The Multi-Faceted Histories and Stories Behind SK's Favorite Gemstones

Posted on May 22, 2017

L E G E N D A R Y  B E A U T Y

We recently created a custom piece—which we are always happy to do—that featured one secret ruby, for protection, on the inside of a Galaxy Ring. 

Many of our pieces are pavé set with precious, colored gemstones—diamonds, rubies, sapphires, emeralds, and tanzanites. We love the forest green of emeralds and the fiery crimson of rubies, and the ethereal beauty of light bouncing off of a stone's facets. Gemstones are prized for their beauty—and have been for eons—but they're also intellectually fascinating. Gemstones appear in the oldest texts, in religious ceremonies, and in mythology with frequency. Here, some information on the histories and lore of the stones that we use in SK jewelry!

R U B I E S

Rubies are considered to be the “king of precious stones," now some of the most sought after of all gemstones. They appear in the Bible, where they're depicted as providers of beauty and wisdom. Ancient Hindus believed that if they offered rubies to their god Krishna, they'd be reborn as emperors, and in cultures around the world, rubies were believed to represent life—for their likeness to the color of blood. They represent good health, wealth, wisdom, and success in love. 

Shop a few of our favorite ruby SK pieces here, here, and here!

 S A P P H I R E S

Sapphires symbolize nobility, truth, sincerity, and faithfulness, long worn by royalty and clergy members. In ancient Greece and Rome, sapphires were thought to protect their owners envy and harm. During the Middle Ages, the clergy wore blue sapphires to symbolize Heaven, and ordinary folks thought the gem attracted heavenly blessings. In other times and places, people instilled sapphires with the power to guard chastity, make peace between enemies, influence spirits, and reveal the secrets of oracles.

Shop a few of our favorite sapphire SK pieces here, here, and here!

D I A M O N D S

Many of our pieces are pavé set with diamonds, which represent power, strength, innocence, incorruptibility, longevity, constancy, and good fortune. They're a symbol of spiritual, physical, and psychic sight, clairvoyance, and telepathic communication. Diamonds are also said to increase the power of other stones. Diamonds are also, as you well know, often symbolic of love—and so they're frequently used in ceremony and weddings bands. Our Amor ring, a fixture of our Wedding Collection, refers to the Greek god of love. The ring has two bands set with pavé diamonds and a solitaire stone diamond on the middle band.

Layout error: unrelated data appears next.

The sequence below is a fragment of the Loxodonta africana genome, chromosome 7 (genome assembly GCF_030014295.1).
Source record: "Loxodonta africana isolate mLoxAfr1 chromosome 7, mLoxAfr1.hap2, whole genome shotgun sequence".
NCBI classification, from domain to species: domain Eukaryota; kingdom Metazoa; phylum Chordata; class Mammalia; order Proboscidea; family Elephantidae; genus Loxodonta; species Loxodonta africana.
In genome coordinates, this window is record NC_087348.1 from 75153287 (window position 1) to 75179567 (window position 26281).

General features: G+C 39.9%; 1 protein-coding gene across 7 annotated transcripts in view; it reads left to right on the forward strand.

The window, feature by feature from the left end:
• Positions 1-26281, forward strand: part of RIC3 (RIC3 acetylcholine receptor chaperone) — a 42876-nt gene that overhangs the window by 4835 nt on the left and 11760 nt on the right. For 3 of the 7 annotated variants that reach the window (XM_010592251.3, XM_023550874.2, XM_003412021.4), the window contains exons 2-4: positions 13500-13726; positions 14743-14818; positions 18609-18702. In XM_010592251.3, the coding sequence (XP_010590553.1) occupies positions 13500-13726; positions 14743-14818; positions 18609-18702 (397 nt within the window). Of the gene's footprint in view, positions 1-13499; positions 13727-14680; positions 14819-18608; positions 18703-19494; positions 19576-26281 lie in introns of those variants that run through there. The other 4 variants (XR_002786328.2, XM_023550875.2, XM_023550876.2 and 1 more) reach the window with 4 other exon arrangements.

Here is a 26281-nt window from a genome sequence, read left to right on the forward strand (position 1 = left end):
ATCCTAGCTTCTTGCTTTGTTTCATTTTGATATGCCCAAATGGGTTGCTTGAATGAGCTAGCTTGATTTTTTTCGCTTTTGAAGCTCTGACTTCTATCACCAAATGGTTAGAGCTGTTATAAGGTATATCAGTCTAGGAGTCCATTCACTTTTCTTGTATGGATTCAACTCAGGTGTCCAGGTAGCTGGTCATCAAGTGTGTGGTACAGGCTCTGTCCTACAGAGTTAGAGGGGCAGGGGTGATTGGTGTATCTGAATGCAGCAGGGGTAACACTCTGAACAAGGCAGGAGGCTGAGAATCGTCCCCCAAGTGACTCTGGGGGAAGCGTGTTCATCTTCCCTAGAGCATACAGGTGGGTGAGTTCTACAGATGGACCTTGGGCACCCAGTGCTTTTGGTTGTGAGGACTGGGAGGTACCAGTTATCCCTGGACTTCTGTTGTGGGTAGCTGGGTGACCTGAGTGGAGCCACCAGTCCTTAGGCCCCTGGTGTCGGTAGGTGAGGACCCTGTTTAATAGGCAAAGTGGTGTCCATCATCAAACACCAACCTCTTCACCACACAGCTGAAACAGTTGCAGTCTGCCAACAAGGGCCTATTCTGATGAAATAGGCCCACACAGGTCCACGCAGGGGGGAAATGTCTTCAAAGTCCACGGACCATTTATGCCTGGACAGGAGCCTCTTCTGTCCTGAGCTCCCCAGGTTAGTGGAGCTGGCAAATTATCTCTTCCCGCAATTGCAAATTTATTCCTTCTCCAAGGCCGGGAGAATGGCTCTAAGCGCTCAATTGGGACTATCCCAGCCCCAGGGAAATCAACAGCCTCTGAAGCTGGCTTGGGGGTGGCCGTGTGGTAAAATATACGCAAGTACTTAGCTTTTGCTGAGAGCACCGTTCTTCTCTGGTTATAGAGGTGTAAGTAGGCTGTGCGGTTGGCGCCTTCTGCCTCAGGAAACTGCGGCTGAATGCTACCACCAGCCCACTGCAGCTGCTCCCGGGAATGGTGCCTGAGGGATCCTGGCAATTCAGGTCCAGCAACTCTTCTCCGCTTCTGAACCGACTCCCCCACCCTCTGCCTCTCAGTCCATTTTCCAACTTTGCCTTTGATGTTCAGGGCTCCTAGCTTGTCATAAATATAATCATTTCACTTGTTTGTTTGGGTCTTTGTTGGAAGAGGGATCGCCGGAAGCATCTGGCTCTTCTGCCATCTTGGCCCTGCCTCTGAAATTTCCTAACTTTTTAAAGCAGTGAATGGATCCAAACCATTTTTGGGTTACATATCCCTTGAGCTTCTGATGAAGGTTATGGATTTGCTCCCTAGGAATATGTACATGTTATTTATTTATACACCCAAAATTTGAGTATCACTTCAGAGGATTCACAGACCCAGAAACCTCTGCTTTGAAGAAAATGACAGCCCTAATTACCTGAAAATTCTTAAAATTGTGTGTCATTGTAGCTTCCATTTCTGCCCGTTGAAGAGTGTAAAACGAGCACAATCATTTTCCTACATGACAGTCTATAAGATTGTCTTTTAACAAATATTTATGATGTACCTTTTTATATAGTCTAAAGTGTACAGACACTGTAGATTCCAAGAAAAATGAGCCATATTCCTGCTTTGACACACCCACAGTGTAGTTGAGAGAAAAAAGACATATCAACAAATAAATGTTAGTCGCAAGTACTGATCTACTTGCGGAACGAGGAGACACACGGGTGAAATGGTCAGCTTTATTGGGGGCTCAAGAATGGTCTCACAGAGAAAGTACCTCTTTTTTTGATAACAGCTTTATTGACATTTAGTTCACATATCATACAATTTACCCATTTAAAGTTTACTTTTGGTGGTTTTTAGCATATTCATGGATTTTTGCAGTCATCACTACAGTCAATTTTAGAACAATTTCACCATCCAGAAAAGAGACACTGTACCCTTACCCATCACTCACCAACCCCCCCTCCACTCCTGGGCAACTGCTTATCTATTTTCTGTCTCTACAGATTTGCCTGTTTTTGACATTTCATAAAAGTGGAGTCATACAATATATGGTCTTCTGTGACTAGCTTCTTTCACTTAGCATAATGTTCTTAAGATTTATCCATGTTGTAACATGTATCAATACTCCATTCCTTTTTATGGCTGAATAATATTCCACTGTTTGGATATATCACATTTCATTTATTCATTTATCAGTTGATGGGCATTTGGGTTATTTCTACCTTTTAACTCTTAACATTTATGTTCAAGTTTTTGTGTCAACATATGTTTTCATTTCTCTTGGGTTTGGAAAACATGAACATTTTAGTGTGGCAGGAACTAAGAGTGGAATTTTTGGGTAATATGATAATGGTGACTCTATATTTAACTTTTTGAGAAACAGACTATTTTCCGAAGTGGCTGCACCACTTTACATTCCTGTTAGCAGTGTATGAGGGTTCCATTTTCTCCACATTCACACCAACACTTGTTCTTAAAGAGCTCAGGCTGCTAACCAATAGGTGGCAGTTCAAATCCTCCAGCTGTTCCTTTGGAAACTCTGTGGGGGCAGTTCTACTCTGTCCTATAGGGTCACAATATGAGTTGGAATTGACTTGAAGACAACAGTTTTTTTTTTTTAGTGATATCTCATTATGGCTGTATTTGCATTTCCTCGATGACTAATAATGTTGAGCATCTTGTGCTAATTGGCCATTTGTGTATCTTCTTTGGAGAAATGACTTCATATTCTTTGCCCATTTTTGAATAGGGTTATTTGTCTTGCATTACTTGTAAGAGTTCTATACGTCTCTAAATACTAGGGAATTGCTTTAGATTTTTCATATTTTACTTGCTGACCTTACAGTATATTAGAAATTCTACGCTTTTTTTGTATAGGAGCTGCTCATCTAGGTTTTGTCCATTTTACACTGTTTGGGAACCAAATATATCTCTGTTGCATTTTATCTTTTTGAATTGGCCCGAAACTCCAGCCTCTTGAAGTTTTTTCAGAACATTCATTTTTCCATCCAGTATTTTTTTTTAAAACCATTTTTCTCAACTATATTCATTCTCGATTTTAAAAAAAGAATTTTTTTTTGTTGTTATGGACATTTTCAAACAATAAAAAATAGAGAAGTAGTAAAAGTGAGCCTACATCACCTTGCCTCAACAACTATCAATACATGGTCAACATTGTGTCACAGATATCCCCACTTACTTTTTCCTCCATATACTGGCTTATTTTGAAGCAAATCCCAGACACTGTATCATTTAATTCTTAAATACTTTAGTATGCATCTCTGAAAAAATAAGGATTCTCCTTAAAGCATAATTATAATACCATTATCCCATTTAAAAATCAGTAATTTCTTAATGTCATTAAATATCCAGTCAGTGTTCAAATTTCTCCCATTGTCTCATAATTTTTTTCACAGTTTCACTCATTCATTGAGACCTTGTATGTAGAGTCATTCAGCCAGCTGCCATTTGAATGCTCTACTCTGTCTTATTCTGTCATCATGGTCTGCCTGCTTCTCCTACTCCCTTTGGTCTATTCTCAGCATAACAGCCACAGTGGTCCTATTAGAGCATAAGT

Shop a few of our favorite diamond SK pieces here, here, and here!

E M E R A L D S

Emeralds hold an immense amount of power, perhaps first demonstrated by a story in which King Solomon was given an emerald that gave him power over everything. Emeralds reveal truth in all situations, and are especially believed to do so in love: emeralds allow people to detect truth or lies in the words of their lovers. They are also said, if placed under the tongue, to allow a person to see into the future.

T A N Z A N I T E S

Tanzanite was discovered in 1967 by a Masai tribesman, who stumbled upon the gem. Although the discovery of the stone was fairly recent, it's quickly become one of the most popular gemstones in the world. Tanzanite it said to enhance spiritual awareness, relieve stress and depression, and enhance composure and harmony. Tanzanite is also said to transmute negativity. The Atlas Bleu combines tanzanites and sapphires with 18k golds of yellow and gold. 

Did you know that most of the information that we have on the lore and storied histories of gemstones come from texts on the subject that were written, well, when the first books were written? Many of most ancient of all books and scripts that we have access to describe the importance of stones—and over time the stories have stayed in place. 

Jewelry and gemstones—whether wedding rings, protective totems, or gifts, appear in most mythological and ancient stories. 

If there is a specific myth, story, or stone that is important to you (a birthstone, perhaps?) head to our Custom page—we'd be honored to work with you to create a piece that features this stone, or to create a gift that has a certain stone (or set of stone) for a person that you love. 

Want to learn more? Head to Vogue.com to read an article by one of our SK writers, titled Rubies for Blood, Emeralds for Truth: The Hidden Meanings and Histories of Your Favorite Gemstones!

 

← Newer
Older →